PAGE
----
Non-payment has some detractors. A blog posted in HealthAffairs criticized the “business case” for patient safety, arguing the prioritization of patient safety should be driven by providers’ concerns for patient health rather than financial considerations.18
In sum, nonpayment for never events is a visible, relatively noncontroversial step that states can take to promote patient safety, in conjunction with other strategies.19 For example, states can leverage their purchasing power through Medicaid and state employee health programs. Surprisingly, a majority of states have not yet adopted this policy.20 Broad, aligned payment approaches to preventable medical harm across private, federal and state payers would go a long way to towards spurring system change.21
1. NEJM Catalyst, What is Pay for Performance in Healthcare? (March 1, 2018).
2. Abduljawad, Asaad and Assaf F. Al-Assaf, "Incentives for Better Performance in Health Care," Sultan Qaboos University Medical Journal, Vol. 11, No. 2 (May 2011).
3. Centers for Medicare & Medicaid Services, Hospital-Acquired Condition Reduction Program (HACRP), (Feb. 11, 2020).
4. Lawton, Emily J., Kyle H. Sheetz, and Andrew M. Ryan, "Improving the Hospital-Acquired Condition Reduction Program Through Rulemaking," JAMA Network (May 22, 2020).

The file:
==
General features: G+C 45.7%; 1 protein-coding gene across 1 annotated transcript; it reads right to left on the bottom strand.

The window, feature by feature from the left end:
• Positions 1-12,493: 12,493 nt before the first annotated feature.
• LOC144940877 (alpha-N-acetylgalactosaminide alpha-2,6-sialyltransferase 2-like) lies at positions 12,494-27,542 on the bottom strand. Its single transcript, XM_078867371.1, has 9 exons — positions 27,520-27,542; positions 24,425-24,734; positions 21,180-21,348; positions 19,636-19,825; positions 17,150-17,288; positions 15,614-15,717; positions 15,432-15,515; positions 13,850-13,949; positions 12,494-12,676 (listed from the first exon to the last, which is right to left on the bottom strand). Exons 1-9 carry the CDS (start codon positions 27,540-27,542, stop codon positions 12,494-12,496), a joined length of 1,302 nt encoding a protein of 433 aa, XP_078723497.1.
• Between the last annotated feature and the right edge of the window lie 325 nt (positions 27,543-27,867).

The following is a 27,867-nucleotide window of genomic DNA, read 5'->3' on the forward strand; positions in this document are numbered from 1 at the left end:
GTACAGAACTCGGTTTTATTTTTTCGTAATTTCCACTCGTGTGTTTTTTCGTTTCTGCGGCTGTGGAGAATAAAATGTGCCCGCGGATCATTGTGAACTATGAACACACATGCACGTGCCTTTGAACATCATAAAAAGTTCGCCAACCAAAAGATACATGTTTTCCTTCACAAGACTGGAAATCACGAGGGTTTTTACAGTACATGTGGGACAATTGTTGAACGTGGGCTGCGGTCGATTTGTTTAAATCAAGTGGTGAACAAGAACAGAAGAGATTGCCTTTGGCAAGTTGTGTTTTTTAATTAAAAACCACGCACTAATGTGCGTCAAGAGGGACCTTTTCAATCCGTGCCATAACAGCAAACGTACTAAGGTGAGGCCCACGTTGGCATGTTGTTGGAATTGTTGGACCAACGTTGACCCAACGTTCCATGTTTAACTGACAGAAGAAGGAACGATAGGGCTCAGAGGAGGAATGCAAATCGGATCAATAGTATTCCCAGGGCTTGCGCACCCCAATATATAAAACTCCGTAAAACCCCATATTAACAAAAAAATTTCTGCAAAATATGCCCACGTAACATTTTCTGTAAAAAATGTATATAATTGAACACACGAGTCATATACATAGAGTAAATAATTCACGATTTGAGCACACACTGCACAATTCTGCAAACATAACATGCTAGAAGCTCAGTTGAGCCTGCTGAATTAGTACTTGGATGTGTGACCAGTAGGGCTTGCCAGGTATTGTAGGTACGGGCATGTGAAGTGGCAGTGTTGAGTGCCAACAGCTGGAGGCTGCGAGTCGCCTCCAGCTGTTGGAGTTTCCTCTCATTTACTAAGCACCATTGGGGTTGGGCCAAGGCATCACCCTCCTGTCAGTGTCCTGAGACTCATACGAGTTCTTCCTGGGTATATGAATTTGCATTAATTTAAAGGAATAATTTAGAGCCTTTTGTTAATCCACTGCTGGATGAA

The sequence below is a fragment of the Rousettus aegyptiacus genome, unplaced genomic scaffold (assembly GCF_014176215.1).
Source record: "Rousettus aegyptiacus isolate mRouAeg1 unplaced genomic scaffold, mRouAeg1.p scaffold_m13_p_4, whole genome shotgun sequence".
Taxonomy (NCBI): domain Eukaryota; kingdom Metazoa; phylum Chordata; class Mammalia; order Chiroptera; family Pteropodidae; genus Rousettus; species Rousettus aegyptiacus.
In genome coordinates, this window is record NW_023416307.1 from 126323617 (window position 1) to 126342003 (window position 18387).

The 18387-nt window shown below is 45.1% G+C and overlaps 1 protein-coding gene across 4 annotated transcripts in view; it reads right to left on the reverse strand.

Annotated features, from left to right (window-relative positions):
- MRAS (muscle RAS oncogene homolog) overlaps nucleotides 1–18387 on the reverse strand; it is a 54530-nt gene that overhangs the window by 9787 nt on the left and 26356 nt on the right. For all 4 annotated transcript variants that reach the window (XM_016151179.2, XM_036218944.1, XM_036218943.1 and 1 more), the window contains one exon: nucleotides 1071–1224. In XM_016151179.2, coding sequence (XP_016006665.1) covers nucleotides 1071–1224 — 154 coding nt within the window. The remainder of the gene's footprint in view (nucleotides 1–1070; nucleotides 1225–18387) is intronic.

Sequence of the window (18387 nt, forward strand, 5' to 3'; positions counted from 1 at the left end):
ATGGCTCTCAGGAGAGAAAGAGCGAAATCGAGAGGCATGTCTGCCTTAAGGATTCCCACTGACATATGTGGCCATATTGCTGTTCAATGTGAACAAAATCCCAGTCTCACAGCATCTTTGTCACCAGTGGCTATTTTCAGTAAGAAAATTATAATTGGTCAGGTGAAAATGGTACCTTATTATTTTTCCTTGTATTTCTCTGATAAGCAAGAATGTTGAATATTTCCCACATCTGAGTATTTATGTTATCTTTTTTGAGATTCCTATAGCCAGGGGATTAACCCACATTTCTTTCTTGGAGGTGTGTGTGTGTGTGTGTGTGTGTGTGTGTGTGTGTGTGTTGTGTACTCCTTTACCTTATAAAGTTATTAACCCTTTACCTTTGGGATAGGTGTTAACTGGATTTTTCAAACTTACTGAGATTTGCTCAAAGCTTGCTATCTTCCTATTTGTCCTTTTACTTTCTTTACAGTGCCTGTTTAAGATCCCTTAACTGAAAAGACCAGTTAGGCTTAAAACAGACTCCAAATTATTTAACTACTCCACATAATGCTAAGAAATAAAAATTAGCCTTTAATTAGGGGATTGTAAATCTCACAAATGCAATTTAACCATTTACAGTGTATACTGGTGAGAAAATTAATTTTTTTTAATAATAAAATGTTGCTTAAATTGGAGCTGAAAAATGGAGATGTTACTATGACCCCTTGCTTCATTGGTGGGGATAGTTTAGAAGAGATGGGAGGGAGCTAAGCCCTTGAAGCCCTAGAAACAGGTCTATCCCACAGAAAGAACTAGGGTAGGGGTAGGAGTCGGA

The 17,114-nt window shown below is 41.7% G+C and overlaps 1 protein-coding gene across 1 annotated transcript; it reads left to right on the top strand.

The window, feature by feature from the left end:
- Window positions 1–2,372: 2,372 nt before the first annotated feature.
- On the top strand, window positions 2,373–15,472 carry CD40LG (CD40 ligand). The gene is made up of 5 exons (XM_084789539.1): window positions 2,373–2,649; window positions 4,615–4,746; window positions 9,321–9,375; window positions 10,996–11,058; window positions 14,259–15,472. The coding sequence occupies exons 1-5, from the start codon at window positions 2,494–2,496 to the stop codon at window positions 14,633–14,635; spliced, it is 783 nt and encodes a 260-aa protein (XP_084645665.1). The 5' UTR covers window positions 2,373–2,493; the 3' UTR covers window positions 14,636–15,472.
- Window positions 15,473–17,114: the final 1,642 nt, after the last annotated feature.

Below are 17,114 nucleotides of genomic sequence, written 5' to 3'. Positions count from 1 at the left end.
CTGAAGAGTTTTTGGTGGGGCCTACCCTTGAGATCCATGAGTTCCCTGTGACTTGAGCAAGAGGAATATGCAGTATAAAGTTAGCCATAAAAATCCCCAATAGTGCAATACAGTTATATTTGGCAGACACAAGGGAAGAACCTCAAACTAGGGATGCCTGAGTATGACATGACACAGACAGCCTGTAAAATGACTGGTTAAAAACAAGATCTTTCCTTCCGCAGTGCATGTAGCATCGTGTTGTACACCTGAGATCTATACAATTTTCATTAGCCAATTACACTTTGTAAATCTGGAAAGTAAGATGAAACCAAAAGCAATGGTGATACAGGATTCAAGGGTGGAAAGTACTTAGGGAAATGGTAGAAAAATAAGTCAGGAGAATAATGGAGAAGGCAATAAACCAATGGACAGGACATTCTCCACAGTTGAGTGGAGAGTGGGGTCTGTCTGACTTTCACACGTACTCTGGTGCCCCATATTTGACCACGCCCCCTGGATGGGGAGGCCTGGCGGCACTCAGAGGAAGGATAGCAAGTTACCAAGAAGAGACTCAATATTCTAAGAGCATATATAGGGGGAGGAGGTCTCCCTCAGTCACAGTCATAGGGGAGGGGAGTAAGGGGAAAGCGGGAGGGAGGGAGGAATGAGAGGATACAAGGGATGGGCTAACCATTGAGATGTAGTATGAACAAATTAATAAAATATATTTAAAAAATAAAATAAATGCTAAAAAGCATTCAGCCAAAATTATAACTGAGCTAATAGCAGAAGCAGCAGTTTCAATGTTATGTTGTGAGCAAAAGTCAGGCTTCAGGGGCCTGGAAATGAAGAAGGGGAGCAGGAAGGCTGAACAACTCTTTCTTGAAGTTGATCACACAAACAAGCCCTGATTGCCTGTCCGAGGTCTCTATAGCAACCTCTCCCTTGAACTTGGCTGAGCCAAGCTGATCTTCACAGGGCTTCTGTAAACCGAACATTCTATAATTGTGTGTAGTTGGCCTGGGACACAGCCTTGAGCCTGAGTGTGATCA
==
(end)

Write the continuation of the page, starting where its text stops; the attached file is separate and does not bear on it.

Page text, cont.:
5. National Quality Forum, Serious Reportable Events, (Accessed June 10, 2020).
6. National Quality Forum, List of SREs, (Accessed June 10, 2020).
7. Kuhn, Herb B., Letter to State Medicaid Directors Regarding Guidance Related to Coordination of State Medicaid Payment Policies, Center for Medicare & Medicaid Services (July 31, 2008).
8. DoBias, Matthew, "CMS Makes Never Event Nonpayment Rules Official," Modern Healthcare (January 2009).
9. DerGurahian, Jean, "Never-Ending Questions," Modern Healthcare (September 2008).
10. Horizon Blue Cross and Blue Shield of New Jersey, Never Events (Accessed June 10, 2020).
11. Illinois Health Agents, Blue Cross and Blue Shield of Illinois Announces Its Intent Not to Pay for Additional Costs Resulting from 'Never Events,' (Accessed June 10, 2020).
12. Johns Hopkins Healthcare, Policy Number: RPC.002 (Accessed June 10, 2020).
13. "Aetna Refuses Payment for Never Events, Requires Corrective Action," Fierce Healthcare (Aug. 26, 2009).
14. SuperCoder, Cigna Reimbursement Policy (Accessed June 10, 2020).
15. Waters, Teresa M., et al., "Effect of Medicare's Nonpayment for Hospital-Acquired Conditions Lessons for Future Policy," JAMA Internal Medicine (July 2017).
16. Lee, Grace M., et al, "Effect of Nonpayment for Preventable Infections in U.S. Hospitals," The New England Journal of Medicine (October 2012).
17. Thirukumaran, C.P., et al., "Impact of Medicare's Nonpayment Program on Hospital-Acquired Conditions," Medical Care, Vol. 55, No. 5 (2017).
18. Millenson, Michael L., "The Lurking Danger in the 'Business Case' for Patient Safety," Health Affairs (Dec. 2, 2019).
19. Phillips, Diana, "Medicare's Nonpayment Policy May Be Working," Medscape (Jan. 8, 2015).
21. In 2008, Medicare implemented the Hospital-Acquired Conditions (HACs) Initiative, a policy denying incremental payment for 8 complications of hospital care, also known as never events. See: Rosenthal, Jill, and Carrie Hanlon, Nonpayment for Preventable Events and Conditions: Aligning State and Federal Policies to Drive Health System Improvement, National Academy for State Health Policy (December 2009).